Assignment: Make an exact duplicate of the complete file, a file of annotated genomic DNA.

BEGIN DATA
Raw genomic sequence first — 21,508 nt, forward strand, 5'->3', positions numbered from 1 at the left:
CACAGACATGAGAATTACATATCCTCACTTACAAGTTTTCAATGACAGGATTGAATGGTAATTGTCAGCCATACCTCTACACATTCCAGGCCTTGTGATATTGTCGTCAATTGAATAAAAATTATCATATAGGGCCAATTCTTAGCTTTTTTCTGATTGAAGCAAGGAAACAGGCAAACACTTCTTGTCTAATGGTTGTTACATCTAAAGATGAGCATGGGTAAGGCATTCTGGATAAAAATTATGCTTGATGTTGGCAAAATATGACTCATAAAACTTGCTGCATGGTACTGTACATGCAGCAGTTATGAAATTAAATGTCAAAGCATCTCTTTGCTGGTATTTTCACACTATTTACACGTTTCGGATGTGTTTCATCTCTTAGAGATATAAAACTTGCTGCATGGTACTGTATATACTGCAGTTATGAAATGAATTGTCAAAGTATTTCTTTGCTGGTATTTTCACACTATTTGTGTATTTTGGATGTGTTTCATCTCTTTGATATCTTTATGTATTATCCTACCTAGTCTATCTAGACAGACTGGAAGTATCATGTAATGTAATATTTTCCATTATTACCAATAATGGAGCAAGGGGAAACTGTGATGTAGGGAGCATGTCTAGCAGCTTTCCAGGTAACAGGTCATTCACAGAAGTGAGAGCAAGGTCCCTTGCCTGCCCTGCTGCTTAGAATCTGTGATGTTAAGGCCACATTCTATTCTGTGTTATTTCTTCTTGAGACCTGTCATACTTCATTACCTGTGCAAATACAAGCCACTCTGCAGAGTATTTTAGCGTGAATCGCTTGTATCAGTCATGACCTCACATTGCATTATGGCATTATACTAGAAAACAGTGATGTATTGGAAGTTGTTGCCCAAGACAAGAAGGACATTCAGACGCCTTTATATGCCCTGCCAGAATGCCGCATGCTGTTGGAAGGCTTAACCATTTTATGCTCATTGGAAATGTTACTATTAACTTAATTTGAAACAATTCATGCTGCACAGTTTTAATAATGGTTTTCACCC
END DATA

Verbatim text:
Raw genomic sequence first — 21,508 nt, forward strand, 5'->3', positions numbered from 1 at the left:
CACAGACATGAGAATTACATATCCTCACTTACAAGTTTTCAATGACAGGATTGAATGGTAATTGTCAGCCATACCTCTACACATTCCAGGCCTTGTGATATTGTCGTCAATTGAATAAAAATTATCATATAGGGCCAATTCTTAGCTTTTTTCTGATTGAAGCAAGGAAACAGGCAAACACTTCTTGTCTAATGGTTGTTACATCTAAAGATGAGCATGGGTAAGGCATTCTGGATAAAAATTATGCTTGATGTTGGCAAAATATGACTCATAAAACTTGCTGCATGGTACTGTACATGCAGCAGTTATGAAATTAAATGTCAAAGCATCTCTTTGCTGGTATTTTCACACTATTTACACGTTTCGGATGTGTTTCATCTCTTAGAGATATAAAACTTGCTGCATGGTACTGTATATACTGCAGTTATGAAATGAATTGTCAAAGTATTTCTTTGCTGGTATTTTCACACTATTTGTGTATTTTGGATGTGTTTCATCTCTTTGATATCTTTATGTATTATCCTACCTAGTCTATCTAGACAGACTGGAAGTATCATGTAATGTAATATTTTCCATTATTACCAATAATGGAGCAAGGGGAAACTGTGATGTAGGGAGCATGTCTAGCAGCTTTCCAGGTAACAGGTCATTCACAGAAGTGAGAGCAAGGTCCCTTGCCTGCCCTGCTGCTTAGAATCTGTGATGTTAAGGCCACATTCTATTCTGTGTTATTTCTTCTTGAGACCTGTCATACTTCATTACCTGTGCAAATACAAGCCACTCTGCAGAGTATTTTAGCGTGAATCGCTTGTATCAGTCATGACCTCACATTGCATTATGGCATTATACTAGAAAACAGTGATGTATTGGAAGTTGTTGCCCAAGACAAGAAGGACATTCAGACGCCTTTATATGCCCTGCCAGAATGCCGCATGCTGTTGGAAGGCTTAACCATTTTATGCTCATTGGAAATGTTACTATTAACTTAATTTGAAACAATTCATGCTGCACAGTTTTAATAATGGTTTTCACCC